Home      Back to previous page - Frames - No Frames


By Sheila O'Neil-Farrow

I'd travelled to almost the west coast of the west of Europe, to visit Auntie Agnes again. Feeling weary, I saw that her brand new home was similar to the many "hacienda" type villas springing up across the country. The "Celtic Tiger's" in his prime! But, I came here for the timeless quality of the days, the atmosphere steeped in tradition. My spirits drooped as I gazed at the old thatched house, dilapidated now and part of the farm out-buildings, tall plants sprouting from the chimney. Noticing my gaze, she kissed me on the cheek. Her hands were busy with two cans of spring water. Despite her great age, her ruddy cheeks glowed and she wore her usual wellingtons. She kept them on as she entered the spotless kitchen arrayed with every modern utensil. It was a sprawling room with a large television set in one corner, rarely used she said.

"The reception is not good."

Her own butter stood on the table, the churn open, drying off, and brown bread cooled on the window-sill.

"Well, what's the news?" she asked, her shrewd blue eyes watching my face. Inevitably the weather entered our conversation as I looked out anxiously at the louring sky.

"Ah, `twill stay dry" she remarked in her soft brogue. "Four swans flew west this morning."

I cheered up considerably, not because of the weather alone, but because obviously the high-tec weather forecasts were not for her.

The rain did keep off and the grey left the sky. She was proved right, the graceful flight of the swans westward, had correctly foretold a dry afternoon. As she spoke her voice took on a wistful quality. She loved a good story. She was pouring tea when the door opened and in came old John-Joe. Without ceremony he accepted a cup and settled into the most comfortable chair, his clay pipe between brown teeth. Old John-Joe was a storyteller and poet. He'd been around for as long as my aunt could remember. Renowned for his gift, his every utterance was poetic, lyrical. His pale eyes turned to me. I told him about the swans.

"Four ye say?" The eyes glittered. "Be God, four swans!" He glanced at Auntie Agnes. "Not geese?" he asked.

"I s'pose they were indeed swans?"

"Indeed an' they were," she replied good-humouredly. "A beautiful sight, glory be to God. Four souls of poets!" Then, searching his face, she ventured,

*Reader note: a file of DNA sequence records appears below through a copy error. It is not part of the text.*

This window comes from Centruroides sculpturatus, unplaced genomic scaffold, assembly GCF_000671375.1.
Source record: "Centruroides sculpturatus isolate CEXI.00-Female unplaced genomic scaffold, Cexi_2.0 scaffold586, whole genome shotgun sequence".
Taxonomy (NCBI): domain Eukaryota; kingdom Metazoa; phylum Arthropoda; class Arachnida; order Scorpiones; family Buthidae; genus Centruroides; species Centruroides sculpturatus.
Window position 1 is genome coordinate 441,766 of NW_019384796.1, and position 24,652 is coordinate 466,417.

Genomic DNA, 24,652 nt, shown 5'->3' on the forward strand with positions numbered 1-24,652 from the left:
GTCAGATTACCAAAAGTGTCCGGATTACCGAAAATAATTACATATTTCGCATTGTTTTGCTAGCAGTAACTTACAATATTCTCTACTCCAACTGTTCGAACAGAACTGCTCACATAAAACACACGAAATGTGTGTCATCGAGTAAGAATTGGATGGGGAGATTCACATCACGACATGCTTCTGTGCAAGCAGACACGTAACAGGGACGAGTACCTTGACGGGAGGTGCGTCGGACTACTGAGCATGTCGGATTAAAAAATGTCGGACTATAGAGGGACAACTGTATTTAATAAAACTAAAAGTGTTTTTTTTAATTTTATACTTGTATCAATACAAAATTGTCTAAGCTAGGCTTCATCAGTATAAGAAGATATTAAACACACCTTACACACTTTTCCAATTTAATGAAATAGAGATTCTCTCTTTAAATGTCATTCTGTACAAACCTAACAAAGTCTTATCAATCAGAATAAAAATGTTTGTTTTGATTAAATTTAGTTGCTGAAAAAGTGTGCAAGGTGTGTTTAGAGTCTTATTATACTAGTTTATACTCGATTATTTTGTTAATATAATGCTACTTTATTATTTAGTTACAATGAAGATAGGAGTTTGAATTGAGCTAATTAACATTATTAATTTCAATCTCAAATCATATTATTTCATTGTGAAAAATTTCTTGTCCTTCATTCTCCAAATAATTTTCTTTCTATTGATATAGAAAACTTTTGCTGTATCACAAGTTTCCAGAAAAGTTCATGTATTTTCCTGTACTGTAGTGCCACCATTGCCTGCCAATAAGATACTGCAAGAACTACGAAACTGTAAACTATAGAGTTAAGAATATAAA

"I'd say there's a tale coming." Smiling at me she sat down. "Come on John-Joe 'tis ready and waiting we are. Make it a good one. But, ah sure aren't all your geese swans."

Beaming at the compliment and shaking his grey head in fun, his eyes danced and shone.

"Four swans" he breathed. "Fionnuala, Aoch, Fiachra and Conn." The musical sounds rolled over his tongue.

"The children of Lir," he went on.

Spellbound, I listened, as he told the tale of the nobleman Lir's four children. There was a daughter and three sons and they were turned into swans by their jealous stepmother, Aoife, who had the power of witchcraft. They were banished for nine hundred years to three separate places in Donegal, which though very beautiful, could be a wild and lonesome place. They had to spend three hundred years in Lough Dairbhreach, three hundred in the sea of Sruth na Maoile and the remaining three hundred on the isle of Inis Gluaire. She allowed them to retain their human voices and they could sing so magically that they drew people from far and wide to hear them. At the dawn of Christianity on Inis Gluaire, they were given sanctuary by St. Mochaomhog who lived there. The wife of the King of Connaught, Queen Deocha heard them sing and wanted them for her own. Their holy guardian refused to allow her to take them. The King tried to wrest them from his hands and as soon as he touched them the spell was broken and they were restored to human form. They reappeared as four withered old people. At this the King fled in terror. They sang one final song, their voices more beautiful than ever before. Then Fionnuala begged the saint to baptize them for they were near to death. At peace then, they were laid to rest, their four names engraved on the stone marking the spot.

There was silence in the warm kitchen. John-Joe sighed and lay back in his chair, his story told.

"That's it now" he said. "That's the end of the tale."

He smiled, closed his eyes and lay back. A look of peace came over the lined face. Auntie Agnes bustled about the kitchen. Beside the window, I sat gazing out at the evening, realising I'd look at swans differently now. From the sideboard she took out a bottle of whiskey and poured a large glass.

"He likes a wee drop before he goes" she whispered.

Glass in hand she gently touched his arm. Suddenly she let it slip and it shattered on the hard floor, whiskey dribbling into the tile-cracks. Her anxious eyes turned to face me.

"Oh, asthor" she cried "I can't wake him."

Next morning I took a walk up the field. Above my head appeared one pure white swan in full flight. Silently and deliberately it headed due east, and sure enough there was rain before evening.


The copyright of this work belongs to the author and is not in the public domain. You may not duplicate or publish this work in any manner, way, or form, without the written permission of the author.